She had other play for her pen, as well as, fortunately, other remuneration; a regular correspondence for a ‘prominent Boston paper,’ fitful connections with public sheets perhaps also, in cases, fitful, and a mind, above all, engrossed at times, to the exclusion of everything else, with the study of the short story. (“Flickerbridge,” 1902)
After The Awkward Age (1899), Henry James turned to short fiction, publishing eleven stories in 1900, which I think is his record (compared to ten in 1892). Then one in 1901 and two in 1902, as he turned his attention back to novels. James used short fiction to work on ideas and techniques he would need for his masterpieces, and the run of The Wings of the Dove (1901), The Ambassadors (1902), and The Golden Bowl (1903), the defining works of the “late James” style, are where it turns out James is going.
I don’t know that any of the ten I have read from the period are themselves masterpieces, not compared to “The Beast in the Jungle” (1903). I am trusting John Bayley, editor of Collected Stories: Volume 2 (1892-1910, Everyman’s Library) to make the right choices. “The Abasement of the Northmores,” maybe, that one is unusually good. But now that I have come to understand James’s experimental method, I am as interested in figuring out what James is trying to do as anything else. I am reading the biography of his creativity.
So, what is new? The stories are short. These are not the forty and fifty page “tales,” but short stories, twenty pages or less. A few characters, one action.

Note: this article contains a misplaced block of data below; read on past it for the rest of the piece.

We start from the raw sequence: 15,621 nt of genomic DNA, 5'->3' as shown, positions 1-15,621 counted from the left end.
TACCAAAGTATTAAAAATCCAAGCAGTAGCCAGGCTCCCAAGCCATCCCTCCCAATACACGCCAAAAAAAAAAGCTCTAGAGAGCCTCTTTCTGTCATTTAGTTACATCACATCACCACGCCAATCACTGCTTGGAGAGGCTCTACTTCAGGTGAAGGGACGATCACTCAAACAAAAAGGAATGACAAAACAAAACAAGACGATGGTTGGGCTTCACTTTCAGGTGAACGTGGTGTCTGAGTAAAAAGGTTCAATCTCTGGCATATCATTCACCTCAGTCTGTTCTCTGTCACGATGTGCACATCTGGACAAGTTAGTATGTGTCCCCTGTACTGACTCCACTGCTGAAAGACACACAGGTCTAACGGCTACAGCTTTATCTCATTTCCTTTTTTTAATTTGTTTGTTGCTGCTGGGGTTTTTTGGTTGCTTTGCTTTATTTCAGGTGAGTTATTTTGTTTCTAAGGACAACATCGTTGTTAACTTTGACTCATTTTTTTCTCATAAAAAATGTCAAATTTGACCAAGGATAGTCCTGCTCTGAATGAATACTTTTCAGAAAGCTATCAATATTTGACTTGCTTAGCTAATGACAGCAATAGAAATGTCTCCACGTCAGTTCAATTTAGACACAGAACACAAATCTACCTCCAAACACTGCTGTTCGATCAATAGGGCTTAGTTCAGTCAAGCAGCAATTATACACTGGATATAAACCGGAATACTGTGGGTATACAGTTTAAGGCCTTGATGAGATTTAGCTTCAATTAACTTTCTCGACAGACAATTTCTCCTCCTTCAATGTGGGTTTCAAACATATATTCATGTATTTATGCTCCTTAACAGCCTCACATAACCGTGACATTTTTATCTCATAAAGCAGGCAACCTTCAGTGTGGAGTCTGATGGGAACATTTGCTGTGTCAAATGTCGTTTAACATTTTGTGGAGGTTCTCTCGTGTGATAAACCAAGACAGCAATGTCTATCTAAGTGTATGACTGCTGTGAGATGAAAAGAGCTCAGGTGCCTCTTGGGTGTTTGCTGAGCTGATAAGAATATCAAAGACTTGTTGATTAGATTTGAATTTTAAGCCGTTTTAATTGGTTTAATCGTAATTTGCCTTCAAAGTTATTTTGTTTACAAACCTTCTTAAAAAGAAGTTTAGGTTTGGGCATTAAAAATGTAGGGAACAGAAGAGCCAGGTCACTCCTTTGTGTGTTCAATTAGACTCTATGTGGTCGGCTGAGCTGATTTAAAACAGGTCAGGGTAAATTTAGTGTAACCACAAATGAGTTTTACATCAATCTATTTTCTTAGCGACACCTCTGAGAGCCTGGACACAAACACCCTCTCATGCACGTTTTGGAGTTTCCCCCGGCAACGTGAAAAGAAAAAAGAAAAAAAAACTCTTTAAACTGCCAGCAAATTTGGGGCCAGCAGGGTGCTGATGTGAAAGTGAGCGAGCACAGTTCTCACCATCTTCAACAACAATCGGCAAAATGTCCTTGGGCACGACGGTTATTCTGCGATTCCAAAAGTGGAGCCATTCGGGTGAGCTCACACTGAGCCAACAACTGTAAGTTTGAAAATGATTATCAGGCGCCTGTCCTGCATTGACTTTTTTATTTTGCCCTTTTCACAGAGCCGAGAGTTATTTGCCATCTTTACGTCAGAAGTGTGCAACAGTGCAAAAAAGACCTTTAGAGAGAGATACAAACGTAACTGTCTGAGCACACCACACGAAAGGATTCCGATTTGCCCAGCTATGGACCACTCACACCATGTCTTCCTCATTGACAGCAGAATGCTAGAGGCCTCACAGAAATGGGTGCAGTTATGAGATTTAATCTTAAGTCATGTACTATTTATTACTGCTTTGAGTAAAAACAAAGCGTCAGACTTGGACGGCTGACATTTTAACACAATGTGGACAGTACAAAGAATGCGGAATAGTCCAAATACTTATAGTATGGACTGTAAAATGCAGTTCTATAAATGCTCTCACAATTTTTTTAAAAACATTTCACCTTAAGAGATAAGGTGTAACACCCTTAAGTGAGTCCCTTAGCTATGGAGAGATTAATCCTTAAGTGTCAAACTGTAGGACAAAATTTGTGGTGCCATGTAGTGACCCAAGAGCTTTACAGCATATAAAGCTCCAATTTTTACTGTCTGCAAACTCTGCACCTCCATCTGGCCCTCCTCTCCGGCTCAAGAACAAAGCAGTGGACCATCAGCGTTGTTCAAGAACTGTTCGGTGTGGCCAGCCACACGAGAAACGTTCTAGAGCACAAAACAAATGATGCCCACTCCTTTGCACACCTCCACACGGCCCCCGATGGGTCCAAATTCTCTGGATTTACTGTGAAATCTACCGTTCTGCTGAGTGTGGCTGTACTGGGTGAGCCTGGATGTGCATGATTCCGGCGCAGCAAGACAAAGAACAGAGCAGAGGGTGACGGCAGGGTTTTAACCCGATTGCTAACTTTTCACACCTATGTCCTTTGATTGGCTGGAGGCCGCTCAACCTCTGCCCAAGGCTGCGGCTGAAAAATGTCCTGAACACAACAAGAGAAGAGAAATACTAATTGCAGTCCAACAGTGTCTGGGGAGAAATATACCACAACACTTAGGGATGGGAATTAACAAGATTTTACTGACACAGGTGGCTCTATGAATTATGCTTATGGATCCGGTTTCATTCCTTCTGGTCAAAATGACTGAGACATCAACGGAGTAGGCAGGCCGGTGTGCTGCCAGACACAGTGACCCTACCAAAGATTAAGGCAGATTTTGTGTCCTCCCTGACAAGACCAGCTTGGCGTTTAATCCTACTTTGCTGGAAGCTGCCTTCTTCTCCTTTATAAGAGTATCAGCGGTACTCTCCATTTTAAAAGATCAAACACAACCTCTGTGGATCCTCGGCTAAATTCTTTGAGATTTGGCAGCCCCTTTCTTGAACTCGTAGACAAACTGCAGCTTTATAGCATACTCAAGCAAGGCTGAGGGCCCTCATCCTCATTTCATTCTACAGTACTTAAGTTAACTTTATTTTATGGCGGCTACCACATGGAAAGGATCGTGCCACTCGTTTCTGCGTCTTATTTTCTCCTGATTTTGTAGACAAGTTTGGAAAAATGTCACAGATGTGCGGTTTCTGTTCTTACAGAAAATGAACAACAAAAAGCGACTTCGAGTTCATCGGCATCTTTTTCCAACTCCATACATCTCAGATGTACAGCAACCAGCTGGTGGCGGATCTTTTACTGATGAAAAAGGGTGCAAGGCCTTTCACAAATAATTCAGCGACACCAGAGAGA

Stylistically, they are all over the place. “The Two Faces” is a return to The Awkward Age, dialogue-heavy, the story depending entirely on my inference. Several move towards the long, complex sentences of “late James,” full of second thoughts and shadings – as in my header from “Flickerbridge” – but then “Miss Gunton of Poughkeepsie” – what a title – is, for James, transparent, almost plain. But it is, as the title suggests, also a return to a theme of twenty years earlier, the American girl in Europe, so the style is also twenty years old. Maybe James salvaged it from the drawer.
Several stories star portrait painters. Questions about writing, especially the creation of characters, are deflected onto painters. In “The Beldonald Holbein,” the portrait painters do not even have to paint a portrait. They change – possible ruin – a woman’s life just by saying she ought to be painted.
The two biggest surprises to me were “The Story in It,” which is poor stuff as a story but is really an essay in dialogue form about the purpose of fiction, and “The Great Good Place,” which is a genuine example of Utopian fantasy, and should be included in all anthologies of such works, if there are any. A place of perfect rest for James.
I will dig in to these stories for a couple of days. Any suggestions for others I ought to read are welcome. “What, Bayley omitted ‘Broken Wings?’” Or whatever.